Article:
Scene 12 begins in the backyard. Willy is measuring the dimensions of the garden and talking to himself. Ben enters and discusses Willy's plan to commit suicide. Ben cautions Willy that the insurance company might refuse to pay the life insurance policy. Willy imagines Biff's reaction to a grand funeral. Willy wants Biff to realize that his father was "known" and respected throughout New England. Ben warns him that Biff will consider him a coward.
Willy openly discusses his plan to commit suicide in Scene 12. It is only natural that he confers with Ben because Ben will not reveal Willy's intentions, and he represents success. This is Willy's last opportunity to earn a substantial amount of money and acquire the respect of his older brother. In addition, Willy wants to make amends to Linda for betraying her. Leaving her financially stable will help alleviate the guilt that he bears, even though he still cannot admit his unfaithfulness. As a result, suicide serves as a means for Willy to deny his past, establish order and financial stability for his wife, and gain the respect of his idol.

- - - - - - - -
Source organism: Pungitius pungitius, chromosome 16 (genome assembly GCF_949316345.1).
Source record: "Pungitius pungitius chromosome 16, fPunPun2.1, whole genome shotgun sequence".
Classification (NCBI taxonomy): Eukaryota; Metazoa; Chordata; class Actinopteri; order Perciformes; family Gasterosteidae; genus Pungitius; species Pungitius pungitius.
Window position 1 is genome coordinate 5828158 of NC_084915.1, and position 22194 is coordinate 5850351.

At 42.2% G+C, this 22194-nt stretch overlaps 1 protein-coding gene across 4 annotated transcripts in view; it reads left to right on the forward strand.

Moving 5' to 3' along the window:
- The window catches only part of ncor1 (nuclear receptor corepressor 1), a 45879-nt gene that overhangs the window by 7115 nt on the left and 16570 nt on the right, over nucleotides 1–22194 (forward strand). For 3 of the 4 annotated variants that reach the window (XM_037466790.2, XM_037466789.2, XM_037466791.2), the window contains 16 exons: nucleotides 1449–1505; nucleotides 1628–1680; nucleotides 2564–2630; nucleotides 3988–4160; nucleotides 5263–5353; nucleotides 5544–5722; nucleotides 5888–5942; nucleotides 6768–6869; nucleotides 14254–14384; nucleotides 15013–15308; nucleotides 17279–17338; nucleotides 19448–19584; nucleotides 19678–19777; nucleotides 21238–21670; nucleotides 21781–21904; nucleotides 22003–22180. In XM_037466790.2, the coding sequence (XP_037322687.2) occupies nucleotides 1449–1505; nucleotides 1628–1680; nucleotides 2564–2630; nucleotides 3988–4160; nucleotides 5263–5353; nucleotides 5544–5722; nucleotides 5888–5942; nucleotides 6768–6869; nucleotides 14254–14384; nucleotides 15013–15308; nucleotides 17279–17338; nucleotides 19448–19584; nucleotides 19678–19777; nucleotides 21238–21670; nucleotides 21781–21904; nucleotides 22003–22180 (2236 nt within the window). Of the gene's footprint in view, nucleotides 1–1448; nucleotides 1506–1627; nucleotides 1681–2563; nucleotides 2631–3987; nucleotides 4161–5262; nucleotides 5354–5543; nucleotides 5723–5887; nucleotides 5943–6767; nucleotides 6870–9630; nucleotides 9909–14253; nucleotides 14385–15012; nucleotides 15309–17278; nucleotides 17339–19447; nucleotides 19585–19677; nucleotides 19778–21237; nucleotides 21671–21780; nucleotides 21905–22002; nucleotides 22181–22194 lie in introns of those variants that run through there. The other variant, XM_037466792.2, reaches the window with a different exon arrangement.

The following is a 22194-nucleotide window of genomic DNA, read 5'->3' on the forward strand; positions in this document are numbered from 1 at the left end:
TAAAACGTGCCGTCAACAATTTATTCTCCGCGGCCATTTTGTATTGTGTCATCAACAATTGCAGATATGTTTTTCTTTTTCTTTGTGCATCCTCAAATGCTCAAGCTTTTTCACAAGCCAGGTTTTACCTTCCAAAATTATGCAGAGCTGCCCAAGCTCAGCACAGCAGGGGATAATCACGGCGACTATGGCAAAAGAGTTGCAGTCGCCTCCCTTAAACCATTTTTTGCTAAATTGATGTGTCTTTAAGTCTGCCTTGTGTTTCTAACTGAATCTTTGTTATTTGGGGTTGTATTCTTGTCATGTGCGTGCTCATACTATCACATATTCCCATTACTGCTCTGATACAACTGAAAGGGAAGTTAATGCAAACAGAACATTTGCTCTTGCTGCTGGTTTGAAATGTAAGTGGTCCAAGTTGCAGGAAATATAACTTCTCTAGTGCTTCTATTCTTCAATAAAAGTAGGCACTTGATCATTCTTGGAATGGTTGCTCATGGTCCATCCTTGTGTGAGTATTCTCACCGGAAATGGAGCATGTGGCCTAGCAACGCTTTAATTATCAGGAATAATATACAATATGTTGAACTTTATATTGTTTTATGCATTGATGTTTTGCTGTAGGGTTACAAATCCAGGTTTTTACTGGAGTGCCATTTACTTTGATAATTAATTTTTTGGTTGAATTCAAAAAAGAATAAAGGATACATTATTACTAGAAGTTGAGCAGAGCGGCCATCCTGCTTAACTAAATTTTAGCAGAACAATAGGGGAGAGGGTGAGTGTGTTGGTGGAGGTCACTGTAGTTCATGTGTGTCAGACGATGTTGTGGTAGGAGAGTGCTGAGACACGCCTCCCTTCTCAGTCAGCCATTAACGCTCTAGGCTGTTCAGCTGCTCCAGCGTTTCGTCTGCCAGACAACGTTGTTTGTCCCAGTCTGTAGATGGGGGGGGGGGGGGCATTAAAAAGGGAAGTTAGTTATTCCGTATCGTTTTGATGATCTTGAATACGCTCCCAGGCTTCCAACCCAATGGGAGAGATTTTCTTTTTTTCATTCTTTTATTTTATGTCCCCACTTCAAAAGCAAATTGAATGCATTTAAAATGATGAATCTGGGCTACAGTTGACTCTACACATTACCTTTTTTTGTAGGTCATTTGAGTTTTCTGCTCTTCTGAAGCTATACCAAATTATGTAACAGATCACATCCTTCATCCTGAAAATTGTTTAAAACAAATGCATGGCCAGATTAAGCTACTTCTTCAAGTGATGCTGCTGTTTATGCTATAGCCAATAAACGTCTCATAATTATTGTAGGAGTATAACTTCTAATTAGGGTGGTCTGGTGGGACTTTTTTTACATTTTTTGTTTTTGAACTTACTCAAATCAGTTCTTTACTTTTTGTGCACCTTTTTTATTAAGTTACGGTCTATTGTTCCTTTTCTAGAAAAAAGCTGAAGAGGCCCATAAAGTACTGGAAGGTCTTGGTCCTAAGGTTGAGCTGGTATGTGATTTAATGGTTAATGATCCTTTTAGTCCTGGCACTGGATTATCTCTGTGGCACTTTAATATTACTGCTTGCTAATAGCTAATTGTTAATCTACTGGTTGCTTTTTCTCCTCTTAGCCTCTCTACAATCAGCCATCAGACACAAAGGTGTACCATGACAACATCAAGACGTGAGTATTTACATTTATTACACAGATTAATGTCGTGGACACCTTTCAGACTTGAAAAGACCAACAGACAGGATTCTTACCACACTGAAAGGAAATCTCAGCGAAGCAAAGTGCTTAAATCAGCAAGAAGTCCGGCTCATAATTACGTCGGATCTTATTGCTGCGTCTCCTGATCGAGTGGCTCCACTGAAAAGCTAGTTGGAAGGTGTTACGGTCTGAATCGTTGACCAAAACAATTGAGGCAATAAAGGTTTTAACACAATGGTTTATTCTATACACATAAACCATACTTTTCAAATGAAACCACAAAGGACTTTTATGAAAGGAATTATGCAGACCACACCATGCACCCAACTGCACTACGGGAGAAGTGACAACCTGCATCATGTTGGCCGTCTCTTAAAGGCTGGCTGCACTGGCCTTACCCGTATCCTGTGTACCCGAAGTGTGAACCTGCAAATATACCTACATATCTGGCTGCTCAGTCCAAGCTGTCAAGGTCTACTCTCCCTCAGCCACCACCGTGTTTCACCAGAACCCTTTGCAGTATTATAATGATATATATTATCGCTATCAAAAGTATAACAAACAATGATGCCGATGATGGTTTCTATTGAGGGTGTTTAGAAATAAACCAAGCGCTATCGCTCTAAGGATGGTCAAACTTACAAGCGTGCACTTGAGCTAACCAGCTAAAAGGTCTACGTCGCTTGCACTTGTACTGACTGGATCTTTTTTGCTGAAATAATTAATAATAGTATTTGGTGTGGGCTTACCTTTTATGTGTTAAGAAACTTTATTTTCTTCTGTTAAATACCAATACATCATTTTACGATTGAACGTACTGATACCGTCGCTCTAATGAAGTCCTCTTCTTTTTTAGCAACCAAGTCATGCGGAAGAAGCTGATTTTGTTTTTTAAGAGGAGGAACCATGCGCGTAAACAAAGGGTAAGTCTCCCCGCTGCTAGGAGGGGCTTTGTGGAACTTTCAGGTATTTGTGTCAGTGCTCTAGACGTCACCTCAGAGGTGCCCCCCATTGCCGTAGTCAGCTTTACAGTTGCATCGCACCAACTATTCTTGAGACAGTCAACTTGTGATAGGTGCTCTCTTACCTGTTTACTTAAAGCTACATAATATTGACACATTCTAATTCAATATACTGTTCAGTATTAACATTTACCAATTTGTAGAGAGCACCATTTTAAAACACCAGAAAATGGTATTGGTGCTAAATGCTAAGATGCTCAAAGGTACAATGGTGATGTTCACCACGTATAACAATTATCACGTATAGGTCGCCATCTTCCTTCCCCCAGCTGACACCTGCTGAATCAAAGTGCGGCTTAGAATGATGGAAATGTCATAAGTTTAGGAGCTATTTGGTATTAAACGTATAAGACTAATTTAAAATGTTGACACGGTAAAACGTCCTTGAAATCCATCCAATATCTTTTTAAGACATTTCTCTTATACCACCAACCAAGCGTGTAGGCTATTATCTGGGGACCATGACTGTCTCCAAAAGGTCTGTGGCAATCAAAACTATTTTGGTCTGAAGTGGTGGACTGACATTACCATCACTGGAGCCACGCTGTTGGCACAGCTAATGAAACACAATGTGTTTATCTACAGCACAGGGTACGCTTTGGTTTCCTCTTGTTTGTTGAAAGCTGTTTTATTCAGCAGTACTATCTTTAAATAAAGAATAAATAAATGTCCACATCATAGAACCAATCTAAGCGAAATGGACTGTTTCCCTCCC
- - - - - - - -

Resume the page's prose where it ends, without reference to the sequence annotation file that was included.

Willy's only hesitation is his uncertainty regarding Biff. Ben warns Willy that Biff will resent him, but Willy wants to believe, and therefore chooses to believe, that Biff will respect him for sacrificing his life. He is certain that Biff will finally forgive him for being unfaithful to Linda. However, Willy does not stop to consider that Biff resents him not only for the affair, but also for his dishonesty. Ben points out that Biff would see committing suicide in order to collect a life insurance policy as just another form of dishonesty. Willy fails to acknowledge this and refuses to believe that Biff could react negatively to his suicide.
Willy's plan to commit suicide is ironic because Willy has been governed by his need for acceptance from an absent father. His plan will absent him from his own son and cause Biff to hate him.
thunderstruck struck with amazement.
ruddiness a red or reddish color or complexion.